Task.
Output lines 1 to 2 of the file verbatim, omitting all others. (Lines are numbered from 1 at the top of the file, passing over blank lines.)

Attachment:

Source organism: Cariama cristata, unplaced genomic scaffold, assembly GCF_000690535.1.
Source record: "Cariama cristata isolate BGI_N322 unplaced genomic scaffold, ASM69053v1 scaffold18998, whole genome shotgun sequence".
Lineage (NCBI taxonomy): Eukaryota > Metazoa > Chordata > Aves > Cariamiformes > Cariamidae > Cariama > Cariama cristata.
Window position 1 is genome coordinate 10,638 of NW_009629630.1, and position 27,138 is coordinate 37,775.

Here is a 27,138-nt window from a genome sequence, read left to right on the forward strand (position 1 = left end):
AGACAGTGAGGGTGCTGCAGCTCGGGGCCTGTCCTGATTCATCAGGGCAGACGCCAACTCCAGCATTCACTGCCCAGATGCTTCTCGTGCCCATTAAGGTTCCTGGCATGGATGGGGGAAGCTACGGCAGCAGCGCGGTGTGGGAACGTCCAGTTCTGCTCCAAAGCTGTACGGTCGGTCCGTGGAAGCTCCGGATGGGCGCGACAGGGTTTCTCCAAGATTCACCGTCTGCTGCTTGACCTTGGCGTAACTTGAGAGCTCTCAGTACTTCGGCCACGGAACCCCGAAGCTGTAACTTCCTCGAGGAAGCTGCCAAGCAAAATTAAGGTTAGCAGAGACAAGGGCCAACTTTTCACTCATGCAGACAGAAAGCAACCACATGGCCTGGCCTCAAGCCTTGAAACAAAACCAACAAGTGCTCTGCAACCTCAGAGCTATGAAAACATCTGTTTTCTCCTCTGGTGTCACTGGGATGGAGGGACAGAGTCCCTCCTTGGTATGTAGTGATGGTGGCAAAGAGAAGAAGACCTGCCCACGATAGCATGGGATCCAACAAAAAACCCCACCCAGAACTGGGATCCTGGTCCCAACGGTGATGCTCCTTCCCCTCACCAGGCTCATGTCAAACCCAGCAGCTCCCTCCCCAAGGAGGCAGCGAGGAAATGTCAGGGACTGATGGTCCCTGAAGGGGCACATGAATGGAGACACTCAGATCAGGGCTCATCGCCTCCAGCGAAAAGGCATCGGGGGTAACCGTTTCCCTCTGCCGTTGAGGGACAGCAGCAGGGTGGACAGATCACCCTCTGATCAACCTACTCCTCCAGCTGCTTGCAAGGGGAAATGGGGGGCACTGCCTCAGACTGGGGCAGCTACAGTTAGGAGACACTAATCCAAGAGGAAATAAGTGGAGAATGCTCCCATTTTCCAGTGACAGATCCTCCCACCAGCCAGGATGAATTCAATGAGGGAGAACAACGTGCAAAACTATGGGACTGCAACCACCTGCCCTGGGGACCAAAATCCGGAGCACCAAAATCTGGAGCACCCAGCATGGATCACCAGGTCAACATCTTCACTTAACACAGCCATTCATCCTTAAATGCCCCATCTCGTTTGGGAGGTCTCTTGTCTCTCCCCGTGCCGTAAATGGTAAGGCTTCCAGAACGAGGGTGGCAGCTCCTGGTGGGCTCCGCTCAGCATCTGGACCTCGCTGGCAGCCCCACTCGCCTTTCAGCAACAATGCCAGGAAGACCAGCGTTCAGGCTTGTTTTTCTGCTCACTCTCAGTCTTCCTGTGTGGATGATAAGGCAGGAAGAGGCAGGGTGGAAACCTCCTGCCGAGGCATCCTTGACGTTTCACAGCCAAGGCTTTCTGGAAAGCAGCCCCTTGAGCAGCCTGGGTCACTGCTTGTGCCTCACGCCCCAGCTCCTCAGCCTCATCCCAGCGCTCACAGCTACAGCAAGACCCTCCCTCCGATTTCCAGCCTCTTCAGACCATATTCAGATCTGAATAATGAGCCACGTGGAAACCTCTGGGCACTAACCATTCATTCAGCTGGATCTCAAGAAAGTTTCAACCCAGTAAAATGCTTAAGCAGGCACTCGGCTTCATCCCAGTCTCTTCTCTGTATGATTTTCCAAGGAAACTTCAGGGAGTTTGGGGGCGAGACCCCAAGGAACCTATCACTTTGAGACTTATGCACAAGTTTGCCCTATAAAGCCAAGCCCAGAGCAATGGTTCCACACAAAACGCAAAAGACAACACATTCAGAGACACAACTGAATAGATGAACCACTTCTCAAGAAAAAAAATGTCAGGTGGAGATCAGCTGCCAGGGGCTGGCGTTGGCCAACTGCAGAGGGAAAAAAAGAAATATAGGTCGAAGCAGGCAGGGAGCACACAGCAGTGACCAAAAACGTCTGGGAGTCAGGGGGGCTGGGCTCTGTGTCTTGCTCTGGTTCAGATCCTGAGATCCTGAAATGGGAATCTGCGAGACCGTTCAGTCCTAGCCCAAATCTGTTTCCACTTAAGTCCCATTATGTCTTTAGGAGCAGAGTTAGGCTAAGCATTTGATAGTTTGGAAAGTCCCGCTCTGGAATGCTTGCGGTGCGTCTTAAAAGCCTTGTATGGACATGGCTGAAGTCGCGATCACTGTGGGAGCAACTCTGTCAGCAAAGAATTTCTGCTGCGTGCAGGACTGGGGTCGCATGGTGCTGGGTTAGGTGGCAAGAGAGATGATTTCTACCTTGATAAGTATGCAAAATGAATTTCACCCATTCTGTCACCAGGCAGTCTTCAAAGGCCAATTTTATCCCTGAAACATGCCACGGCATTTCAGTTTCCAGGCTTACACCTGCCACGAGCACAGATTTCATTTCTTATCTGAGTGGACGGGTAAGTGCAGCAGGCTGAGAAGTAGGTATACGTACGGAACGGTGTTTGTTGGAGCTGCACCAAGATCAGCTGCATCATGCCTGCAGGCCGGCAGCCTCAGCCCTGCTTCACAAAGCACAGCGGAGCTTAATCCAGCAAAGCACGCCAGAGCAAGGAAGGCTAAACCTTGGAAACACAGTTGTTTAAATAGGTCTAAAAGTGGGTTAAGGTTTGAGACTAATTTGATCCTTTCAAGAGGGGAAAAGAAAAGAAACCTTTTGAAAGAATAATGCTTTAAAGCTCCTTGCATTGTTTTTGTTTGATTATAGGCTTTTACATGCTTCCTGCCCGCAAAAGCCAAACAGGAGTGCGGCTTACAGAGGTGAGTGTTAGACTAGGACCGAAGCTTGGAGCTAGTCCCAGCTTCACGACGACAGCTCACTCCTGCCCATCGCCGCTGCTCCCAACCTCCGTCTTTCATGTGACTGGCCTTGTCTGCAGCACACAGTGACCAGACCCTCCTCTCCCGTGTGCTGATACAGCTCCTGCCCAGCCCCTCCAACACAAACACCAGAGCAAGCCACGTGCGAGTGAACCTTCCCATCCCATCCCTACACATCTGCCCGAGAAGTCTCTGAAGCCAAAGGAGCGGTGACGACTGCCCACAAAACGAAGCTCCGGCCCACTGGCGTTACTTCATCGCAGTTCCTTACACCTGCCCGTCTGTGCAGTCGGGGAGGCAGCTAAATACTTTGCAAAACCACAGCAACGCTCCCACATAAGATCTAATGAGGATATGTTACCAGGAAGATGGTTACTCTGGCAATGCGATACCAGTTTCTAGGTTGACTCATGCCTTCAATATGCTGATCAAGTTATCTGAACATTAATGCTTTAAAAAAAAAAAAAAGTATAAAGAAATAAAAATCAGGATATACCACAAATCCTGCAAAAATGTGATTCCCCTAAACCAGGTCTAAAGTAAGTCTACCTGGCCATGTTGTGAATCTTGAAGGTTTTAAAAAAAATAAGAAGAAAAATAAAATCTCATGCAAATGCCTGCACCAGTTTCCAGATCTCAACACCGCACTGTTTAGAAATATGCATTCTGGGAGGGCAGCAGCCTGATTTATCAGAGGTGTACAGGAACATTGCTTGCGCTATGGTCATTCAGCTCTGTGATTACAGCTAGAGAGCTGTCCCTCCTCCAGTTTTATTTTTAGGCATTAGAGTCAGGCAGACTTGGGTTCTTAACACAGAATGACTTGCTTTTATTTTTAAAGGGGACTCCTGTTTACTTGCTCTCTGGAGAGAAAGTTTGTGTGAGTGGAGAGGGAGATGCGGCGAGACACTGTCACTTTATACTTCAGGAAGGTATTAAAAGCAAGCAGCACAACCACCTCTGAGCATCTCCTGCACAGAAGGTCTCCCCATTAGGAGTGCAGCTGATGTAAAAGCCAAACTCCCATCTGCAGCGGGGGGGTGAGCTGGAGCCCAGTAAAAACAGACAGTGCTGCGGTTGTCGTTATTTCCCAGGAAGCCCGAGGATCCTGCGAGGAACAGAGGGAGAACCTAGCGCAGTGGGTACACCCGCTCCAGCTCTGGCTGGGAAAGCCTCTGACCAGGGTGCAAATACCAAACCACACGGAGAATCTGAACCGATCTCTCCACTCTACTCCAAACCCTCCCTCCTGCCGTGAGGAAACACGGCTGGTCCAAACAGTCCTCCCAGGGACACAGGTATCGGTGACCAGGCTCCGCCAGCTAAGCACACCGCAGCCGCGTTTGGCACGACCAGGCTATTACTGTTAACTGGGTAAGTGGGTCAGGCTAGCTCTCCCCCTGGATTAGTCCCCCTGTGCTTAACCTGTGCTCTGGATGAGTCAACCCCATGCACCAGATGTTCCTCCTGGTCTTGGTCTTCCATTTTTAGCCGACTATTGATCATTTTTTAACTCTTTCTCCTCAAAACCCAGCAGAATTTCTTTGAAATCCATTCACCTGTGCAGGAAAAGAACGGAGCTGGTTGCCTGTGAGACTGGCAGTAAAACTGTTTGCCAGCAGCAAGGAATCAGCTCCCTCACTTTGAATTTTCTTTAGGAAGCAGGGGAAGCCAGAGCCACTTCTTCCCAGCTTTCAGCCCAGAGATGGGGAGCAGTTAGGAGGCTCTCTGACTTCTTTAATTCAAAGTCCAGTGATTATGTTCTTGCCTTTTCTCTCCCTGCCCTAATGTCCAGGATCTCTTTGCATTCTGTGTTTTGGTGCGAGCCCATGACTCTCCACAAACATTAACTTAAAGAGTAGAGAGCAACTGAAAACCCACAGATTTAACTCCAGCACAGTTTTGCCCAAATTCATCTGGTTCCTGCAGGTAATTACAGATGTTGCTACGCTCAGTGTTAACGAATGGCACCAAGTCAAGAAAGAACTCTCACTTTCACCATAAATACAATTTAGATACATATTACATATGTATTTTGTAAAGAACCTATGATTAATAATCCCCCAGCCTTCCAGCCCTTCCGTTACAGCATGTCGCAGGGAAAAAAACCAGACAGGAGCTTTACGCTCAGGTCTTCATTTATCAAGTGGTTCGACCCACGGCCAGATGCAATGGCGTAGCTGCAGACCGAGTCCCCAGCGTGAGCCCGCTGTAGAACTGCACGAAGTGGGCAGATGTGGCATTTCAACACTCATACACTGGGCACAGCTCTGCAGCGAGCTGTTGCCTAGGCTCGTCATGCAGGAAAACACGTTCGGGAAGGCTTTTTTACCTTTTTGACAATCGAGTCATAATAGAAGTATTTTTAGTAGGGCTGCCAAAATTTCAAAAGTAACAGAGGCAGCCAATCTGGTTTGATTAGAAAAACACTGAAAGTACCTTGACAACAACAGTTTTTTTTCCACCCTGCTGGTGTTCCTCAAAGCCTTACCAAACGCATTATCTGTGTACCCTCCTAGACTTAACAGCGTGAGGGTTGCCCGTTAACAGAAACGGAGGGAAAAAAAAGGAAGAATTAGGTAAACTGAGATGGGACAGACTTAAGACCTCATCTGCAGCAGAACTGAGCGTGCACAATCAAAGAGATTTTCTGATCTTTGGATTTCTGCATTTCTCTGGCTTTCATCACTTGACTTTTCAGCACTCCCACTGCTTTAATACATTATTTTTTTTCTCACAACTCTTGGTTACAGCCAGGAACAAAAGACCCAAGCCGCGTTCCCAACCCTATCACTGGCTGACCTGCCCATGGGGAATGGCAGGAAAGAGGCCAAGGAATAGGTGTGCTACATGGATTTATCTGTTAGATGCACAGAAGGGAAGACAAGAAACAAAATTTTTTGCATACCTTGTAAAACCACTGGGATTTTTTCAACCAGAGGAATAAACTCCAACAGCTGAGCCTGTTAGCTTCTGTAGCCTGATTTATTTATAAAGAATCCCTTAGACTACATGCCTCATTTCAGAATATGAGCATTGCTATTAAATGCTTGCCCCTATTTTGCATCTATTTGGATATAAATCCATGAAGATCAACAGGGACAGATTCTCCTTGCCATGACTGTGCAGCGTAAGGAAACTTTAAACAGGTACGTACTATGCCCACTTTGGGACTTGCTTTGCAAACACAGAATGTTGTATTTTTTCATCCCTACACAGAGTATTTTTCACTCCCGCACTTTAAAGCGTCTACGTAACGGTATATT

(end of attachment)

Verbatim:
Source organism: Cariama cristata, unplaced genomic scaffold, assembly GCF_000690535.1.
Source record: "Cariama cristata isolate BGI_N322 unplaced genomic scaffold, ASM69053v1 scaffold18998, whole genome shotgun sequence".